With Iveco the now well-known exception, truck manufacturers are using a mix of SCR (selective catalytic reduction) and EGR (exhaust gas recirculation) to restrict their engine emissions to Euro 6 limits. As the technologies come into sharper focus, it's clear that EGR is being used essentially only as a necessary evil. Renault's take on the process is what UK commercial director Nigel Butler calls 'EGR-Lite'. "It is most certainly not cooled EGR. We use a small amount of EGR during the engine's warm-up phase, and then it is switched off when operating temperature is reached," he explains.

This technique makes the process look more similar to Iveco's SCR-only. Indeed, many industry watchers feel that EGR will only be around until further refinements of SCR arrive. The penalty, however, is higher AbBlue consumption, which needs keeping an eye on, as it will represent a cost, certainly to larger fleets. Renault's rule-of-thumb is easy. The firm says consumption was 4% at Euro 4, 5% at Euro 5 and will be 6% at Euro 6.

That may improve, though. Improvements in dosing technology are not only squeezing out EGR, but may also progressively cut the AdBlue rate. Fleets I have spoken to also expect manufacturers' quoted rates to err on the side of caution, believing they will turn out lower in service. As ever, duty cycles throw in an additional variable here.

Driving experience
The importance of retaining drivers, particularly ones that are being trained like never before (at considerable cost) is no longer in doubt. Giving them a comfortable workplace, and the education to make the most efficient use of it, has crept closer to the top of the cost variables in fleet operations.

Many managers might say the driver's job is now easier, but they may be mistaking the muscular for the cerebral. From an acuity standpoint, the job has been progressively up-skilled in recent years. A driver now needs to be able to grasp the subtleties of automated transmissions, retarders, cruise controls (and their adaptive and predictive variants) – and not just be able to consistently place his or her truck on the road to within an inch or two.

Renault Trucks vice president Thierry Hours says he had three objectives in steering the new cabs' development: reliability, efficiency and comfort. The first two are necessarily puddings awaiting later proof, but the comfort goal seems to have been achieved. Interiors are certainly a big upgrade on the models Renault's T series replaces.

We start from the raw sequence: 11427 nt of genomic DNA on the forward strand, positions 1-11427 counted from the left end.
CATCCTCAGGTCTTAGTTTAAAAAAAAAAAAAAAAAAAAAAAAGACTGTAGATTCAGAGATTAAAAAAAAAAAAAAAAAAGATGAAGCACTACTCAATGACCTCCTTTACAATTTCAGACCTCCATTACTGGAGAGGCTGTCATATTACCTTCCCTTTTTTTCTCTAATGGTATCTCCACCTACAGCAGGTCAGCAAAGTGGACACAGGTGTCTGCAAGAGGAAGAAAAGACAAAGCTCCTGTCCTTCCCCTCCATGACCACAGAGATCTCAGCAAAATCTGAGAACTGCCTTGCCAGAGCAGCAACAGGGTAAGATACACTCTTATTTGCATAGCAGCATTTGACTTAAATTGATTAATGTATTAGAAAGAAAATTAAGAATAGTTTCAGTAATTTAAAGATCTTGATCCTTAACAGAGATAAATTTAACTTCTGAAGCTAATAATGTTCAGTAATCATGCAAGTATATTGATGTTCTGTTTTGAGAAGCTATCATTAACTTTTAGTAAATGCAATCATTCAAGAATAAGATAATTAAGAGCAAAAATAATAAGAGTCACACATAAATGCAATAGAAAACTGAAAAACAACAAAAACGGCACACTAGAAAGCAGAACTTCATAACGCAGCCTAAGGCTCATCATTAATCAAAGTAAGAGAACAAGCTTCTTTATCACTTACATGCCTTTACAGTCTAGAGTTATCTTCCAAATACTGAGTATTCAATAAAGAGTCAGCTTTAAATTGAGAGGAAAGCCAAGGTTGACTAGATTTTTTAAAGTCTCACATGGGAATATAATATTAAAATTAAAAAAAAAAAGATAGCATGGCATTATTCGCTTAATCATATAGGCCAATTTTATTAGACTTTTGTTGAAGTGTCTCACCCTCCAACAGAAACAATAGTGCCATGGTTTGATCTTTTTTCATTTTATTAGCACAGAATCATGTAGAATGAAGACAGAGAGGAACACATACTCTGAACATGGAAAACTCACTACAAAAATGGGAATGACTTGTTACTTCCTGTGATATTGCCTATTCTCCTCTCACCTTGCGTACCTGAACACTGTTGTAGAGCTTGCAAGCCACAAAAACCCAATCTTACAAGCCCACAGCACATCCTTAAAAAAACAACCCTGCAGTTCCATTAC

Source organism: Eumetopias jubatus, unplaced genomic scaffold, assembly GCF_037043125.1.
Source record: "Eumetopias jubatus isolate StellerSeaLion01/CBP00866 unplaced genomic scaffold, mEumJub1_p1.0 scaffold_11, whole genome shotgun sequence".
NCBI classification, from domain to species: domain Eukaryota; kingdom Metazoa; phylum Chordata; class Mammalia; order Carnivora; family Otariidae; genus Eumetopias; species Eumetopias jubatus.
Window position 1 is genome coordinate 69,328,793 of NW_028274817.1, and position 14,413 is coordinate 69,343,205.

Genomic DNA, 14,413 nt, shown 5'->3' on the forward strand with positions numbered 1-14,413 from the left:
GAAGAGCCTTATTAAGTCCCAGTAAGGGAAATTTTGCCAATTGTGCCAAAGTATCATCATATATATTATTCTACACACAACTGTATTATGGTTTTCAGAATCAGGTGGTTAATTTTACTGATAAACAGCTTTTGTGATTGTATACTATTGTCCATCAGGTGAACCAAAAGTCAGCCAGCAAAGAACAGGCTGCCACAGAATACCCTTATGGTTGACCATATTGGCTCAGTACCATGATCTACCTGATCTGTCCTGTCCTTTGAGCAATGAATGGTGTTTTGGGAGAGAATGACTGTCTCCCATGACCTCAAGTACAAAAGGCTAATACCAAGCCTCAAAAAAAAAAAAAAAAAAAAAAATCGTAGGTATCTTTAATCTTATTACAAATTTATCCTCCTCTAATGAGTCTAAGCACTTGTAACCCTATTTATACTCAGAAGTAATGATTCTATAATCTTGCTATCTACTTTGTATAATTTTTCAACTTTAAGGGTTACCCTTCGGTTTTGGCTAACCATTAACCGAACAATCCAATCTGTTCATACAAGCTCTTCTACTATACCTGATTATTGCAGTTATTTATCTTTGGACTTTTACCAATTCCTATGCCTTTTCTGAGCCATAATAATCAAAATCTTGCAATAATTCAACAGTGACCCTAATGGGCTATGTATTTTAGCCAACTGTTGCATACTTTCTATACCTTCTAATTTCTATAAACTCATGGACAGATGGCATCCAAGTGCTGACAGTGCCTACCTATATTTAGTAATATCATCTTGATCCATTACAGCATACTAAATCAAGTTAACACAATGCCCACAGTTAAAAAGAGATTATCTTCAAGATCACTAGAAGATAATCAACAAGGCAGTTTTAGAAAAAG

I drove a pair of T tractors from Renault's Blainville-sur-Orne factory in northern France, down to Normandy's Arromanches Gold beach. Both were 520bhp, 13-litre 4x2 tractor-trailers, loaded to 35 tonnes. One was the flat floor high sleeper, the other a regular sleeper with a conventional engine tunnel. The high sleeper option is not scheduled for RHD, but drivers will not feel short-changed by its exclusion.

The regular sleeper provides for more than 6'2" of standing room for dressing and more than adequate storage. The OptiDriver 12-speed automated box is standard and most of the functions that have recently emerged on other marques are there. Adaptive cruise control has three distance settings, rather than being infinitely variable, and Opti-Roll is Renault's take on Volvo's 'I-Roll' coasting function – or other manufacturers' 'EcoRoll'.

Importantly, the drive gives a feeling of control in all situations and the ability to retard progress without necessarily going for the brake pedal. It is also good to see 'soft' resume supplant its more aggressive and wasteful predecessor, too. Replacing Renault's entire range in one fell swoop has been a bold move, but, if the T range is anything to go by, the company has certainly produced a better truck – and, for sure, it has its own identity. Just get the colour right.

Ian Norwell